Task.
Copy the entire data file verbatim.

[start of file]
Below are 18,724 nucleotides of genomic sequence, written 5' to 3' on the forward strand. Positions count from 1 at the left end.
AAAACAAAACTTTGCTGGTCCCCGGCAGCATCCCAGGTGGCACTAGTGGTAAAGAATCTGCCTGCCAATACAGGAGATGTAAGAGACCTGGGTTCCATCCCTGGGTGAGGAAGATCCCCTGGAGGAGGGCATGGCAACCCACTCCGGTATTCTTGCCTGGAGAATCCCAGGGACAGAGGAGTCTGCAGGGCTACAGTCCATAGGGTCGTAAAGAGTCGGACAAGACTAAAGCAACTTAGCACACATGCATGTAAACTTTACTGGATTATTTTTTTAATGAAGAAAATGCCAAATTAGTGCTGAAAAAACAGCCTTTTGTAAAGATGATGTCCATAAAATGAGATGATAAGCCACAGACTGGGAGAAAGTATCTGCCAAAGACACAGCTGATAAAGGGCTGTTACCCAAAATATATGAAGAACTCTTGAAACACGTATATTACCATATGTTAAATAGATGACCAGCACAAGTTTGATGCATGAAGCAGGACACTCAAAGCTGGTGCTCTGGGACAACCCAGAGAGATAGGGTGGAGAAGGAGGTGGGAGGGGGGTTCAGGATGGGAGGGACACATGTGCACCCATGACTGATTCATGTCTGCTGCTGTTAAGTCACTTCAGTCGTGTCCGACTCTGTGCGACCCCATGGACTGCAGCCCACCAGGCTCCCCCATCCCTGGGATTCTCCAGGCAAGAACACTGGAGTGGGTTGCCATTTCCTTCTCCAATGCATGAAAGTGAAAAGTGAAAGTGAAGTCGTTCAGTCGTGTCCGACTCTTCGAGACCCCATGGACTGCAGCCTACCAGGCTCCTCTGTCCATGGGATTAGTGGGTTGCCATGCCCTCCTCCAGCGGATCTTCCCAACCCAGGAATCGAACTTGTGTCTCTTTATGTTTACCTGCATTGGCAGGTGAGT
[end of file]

Below are 18,724 nucleotides of genomic sequence, written 5' to 3' on the forward strand. Positions count from 1 at the left end.
AAAACAAAACTTTGCTGGTCCCCGGCAGCATCCCAGGTGGCACTAGTGGTAAAGAATCTGCCTGCCAATACAGGAGATGTAAGAGACCTGGGTTCCATCCCTGGGTGAGGAAGATCCCCTGGAGGAGGGCATGGCAACCCACTCCGGTATTCTTGCCTGGAGAATCCCAGGGACAGAGGAGTCTGCAGGGCTACAGTCCATAGGGTCGTAAAGAGTCGGACAAGACTAAAGCAACTTAGCACACATGCATGTAAACTTTACTGGATTATTTTTTTAATGAAGAAAATGCCAAATTAGTGCTGAAAAAACAGCCTTTTGTAAAGATGATGTCCATAAAATGAGATGATAAGCCACAGACTGGGAGAAAGTATCTGCCAAAGACACAGCTGATAAAGGGCTGTTACCCAAAATATATGAAGAACTCTTGAAACACGTATATTACCATATGTTAAATAGATGACCAGCACAAGTTTGATGCATGAAGCAGGACACTCAAAGCTGGTGCTCTGGGACAACCCAGAGAGATAGGGTGGAGAAGGAGGTGGGAGGGGGGTTCAGGATGGGAGGGACACATGTGCACCCATGACTGATTCATGTCTGCTGCTGTTAAGTCACTTCAGTCGTGTCCGACTCTGTGCGACCCCATGGACTGCAGCCCACCAGGCTCCCCCATCCCTGGGATTCTCCAGGCAAGAACACTGGAGTGGGTTGCCATTTCCTTCTCCAATGCATGAAAGTGAAAAGTGAAAGTGAAGTCGTTCAGTCGTGTCCGACTCTTCGAGACCCCATGGACTGCAGCCTACCAGGCTCCTCTGTCCATGGGATTAGTGGGTTGCCATGCCCTCCTCCAGCGGATCTTCCCAACCCAGGAATCGAACTTGTGTCTCTTTATGTTTACCTGCATTGGCAGGTGAGT